First is the composition of the skull itself.  Bones are not entirely solid throughout, they are mostly composed of porous "spongey" bone, with a solid outside.  In the skull of a woodpecker, the spongey bone is made of a dense, plate-like organization, which acts like packing peanuts.  In contrast, the hoopoe has spongey bone that looks more like rods, which is less effective in absorbing shock.
The internal structure of the beak is also specially designed to absorb shock, with a longer outer tissue layer and a very tough internal bone.  In fact, the beak absorbs most of the shock during impact, as shown by this diagram demonstrating the distribution of force (shown in red) throughout the skull over the time of impact and recoil.
Finally, there's the distribution of force on the hyoid bone.  Its unique structure allows it to absorb any extra force from the impact on the beak and divert it away from the skull itself.  It also helps to keep the skull in place, like a seatbelt keeps a person in place during a car crash.
The woodpecker is turning out to be another inspiration from nature to engineers.  When trying to create a better helmet, why not look to the solutions that millions of years of evolution has produced?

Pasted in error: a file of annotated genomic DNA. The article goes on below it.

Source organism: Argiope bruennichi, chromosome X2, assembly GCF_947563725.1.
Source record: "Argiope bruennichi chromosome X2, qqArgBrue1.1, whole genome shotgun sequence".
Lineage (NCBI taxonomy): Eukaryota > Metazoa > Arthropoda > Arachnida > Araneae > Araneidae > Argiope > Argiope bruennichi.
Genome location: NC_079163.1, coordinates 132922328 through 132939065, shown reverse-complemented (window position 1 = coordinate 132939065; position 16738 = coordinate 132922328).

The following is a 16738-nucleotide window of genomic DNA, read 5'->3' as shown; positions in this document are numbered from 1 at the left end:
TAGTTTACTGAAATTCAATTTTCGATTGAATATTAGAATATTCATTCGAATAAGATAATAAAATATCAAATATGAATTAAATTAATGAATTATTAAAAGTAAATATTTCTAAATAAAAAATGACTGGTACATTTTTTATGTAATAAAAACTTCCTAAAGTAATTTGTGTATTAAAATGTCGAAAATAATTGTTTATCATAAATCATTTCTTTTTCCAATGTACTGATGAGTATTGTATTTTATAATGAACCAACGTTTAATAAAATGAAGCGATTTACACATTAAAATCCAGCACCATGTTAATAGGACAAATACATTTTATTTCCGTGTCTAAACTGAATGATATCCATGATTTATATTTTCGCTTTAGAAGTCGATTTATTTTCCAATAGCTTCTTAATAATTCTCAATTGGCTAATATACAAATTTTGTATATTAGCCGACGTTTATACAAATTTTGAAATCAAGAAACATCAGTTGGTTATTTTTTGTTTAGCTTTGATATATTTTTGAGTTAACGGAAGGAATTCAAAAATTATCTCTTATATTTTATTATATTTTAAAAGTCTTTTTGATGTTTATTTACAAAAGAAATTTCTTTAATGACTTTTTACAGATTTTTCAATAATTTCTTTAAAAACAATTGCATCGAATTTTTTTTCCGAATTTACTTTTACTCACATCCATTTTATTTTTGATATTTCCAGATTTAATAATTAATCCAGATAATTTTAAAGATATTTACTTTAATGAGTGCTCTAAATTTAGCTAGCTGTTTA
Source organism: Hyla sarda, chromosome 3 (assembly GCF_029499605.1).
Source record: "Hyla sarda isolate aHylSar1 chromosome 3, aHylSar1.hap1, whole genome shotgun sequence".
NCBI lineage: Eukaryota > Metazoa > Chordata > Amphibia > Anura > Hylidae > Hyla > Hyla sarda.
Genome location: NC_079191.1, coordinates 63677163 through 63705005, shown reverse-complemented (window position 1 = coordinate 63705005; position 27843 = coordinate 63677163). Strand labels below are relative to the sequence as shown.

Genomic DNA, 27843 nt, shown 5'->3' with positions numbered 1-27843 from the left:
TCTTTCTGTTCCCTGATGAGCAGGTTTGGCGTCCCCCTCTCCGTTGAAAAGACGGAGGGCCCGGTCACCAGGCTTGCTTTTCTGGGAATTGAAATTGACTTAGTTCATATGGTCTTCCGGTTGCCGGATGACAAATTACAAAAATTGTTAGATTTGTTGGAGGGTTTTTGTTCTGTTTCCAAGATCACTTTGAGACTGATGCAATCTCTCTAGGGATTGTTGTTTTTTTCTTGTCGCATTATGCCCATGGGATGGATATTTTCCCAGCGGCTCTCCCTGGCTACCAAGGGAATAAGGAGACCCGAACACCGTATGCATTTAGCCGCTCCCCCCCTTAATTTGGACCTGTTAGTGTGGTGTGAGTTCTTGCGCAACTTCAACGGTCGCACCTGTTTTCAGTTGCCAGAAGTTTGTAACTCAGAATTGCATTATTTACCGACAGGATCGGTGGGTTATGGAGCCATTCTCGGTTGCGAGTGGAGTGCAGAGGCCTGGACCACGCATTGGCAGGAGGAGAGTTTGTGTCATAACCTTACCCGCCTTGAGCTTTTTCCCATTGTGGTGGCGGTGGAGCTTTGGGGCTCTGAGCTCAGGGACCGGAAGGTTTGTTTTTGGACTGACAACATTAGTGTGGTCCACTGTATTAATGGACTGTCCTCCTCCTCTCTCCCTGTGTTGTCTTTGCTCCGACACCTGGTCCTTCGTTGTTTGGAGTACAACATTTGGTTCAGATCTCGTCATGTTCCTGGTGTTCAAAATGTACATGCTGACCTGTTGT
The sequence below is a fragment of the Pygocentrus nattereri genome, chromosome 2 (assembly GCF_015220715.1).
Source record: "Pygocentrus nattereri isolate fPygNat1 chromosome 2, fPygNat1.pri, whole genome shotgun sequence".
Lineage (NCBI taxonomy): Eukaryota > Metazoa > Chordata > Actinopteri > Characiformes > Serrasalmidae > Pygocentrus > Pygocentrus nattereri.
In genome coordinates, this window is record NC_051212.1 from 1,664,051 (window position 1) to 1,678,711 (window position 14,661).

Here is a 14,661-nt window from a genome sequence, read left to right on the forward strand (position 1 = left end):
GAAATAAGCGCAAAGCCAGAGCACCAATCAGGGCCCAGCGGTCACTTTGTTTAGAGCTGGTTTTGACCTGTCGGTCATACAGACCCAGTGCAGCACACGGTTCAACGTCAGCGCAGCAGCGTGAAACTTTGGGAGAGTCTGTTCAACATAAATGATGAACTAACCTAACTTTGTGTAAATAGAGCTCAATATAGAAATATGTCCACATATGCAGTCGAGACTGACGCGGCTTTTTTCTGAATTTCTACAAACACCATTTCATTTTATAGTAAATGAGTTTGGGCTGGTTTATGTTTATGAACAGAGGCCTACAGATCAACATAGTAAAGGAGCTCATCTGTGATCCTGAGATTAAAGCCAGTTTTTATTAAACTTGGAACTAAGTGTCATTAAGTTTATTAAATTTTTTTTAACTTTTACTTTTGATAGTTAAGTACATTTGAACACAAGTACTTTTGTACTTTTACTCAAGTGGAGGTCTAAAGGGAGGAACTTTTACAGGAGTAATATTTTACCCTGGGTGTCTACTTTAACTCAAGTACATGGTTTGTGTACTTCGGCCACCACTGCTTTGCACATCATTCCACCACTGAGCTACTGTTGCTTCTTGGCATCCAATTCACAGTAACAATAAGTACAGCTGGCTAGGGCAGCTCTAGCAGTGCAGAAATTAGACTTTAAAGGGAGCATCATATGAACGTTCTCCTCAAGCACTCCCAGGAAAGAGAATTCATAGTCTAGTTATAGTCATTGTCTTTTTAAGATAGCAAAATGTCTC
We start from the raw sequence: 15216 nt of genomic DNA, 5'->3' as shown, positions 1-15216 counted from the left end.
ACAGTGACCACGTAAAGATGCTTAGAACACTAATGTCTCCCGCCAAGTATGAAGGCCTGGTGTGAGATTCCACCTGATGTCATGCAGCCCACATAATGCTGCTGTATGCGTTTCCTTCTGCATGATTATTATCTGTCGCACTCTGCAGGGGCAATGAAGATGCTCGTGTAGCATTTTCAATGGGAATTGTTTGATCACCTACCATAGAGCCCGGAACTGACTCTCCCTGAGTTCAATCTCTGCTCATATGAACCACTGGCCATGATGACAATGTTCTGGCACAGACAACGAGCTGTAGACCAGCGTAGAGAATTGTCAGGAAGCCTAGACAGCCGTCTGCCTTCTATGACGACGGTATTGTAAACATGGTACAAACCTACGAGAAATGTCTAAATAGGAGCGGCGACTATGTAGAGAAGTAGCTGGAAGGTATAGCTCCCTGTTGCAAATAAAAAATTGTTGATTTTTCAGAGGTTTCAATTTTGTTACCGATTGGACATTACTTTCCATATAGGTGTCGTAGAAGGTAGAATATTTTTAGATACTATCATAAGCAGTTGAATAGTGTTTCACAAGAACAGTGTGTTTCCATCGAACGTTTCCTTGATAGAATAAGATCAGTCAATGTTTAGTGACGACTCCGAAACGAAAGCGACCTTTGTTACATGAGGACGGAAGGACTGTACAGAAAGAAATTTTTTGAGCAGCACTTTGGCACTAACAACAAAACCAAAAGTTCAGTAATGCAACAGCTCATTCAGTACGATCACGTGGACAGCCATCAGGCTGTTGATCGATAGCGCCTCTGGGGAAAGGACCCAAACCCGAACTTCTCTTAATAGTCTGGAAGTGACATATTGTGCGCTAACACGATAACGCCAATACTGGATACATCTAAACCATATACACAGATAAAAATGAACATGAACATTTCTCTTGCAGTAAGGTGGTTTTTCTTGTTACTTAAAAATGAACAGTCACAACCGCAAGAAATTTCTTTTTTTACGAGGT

Cross-posted to blogspot.
Images courtesy of PLoS ONE.
Reference: Wang, L.; Tak-Man Cheung, J.; Pu, F.; Li, D.; Zhang, M.; Fan, Y.  (2011).  Why Do Woodpeckers Resist Head Impact Injury: A Biomechanical Investigation.  PLoS ONE.

This post has been viewed: 2092 time(s)


Blog Comments
Elena Caravela

Guest Comment

Like the new look!  Any thoughts on how to disuade a woodpecker from choosing the tree right behind your bedroom window? Seriously, great post.


Cynthia McKelvey
Rate Post:

Like 0 Dislike

Thanks!  Hm, not sure on how to dissuade peckers from pecking.  An airhorn would probably work, but then you might get the police knocking on your door for noise complaints.

Add Comment?
Comments are closed 2 weeks after initial post.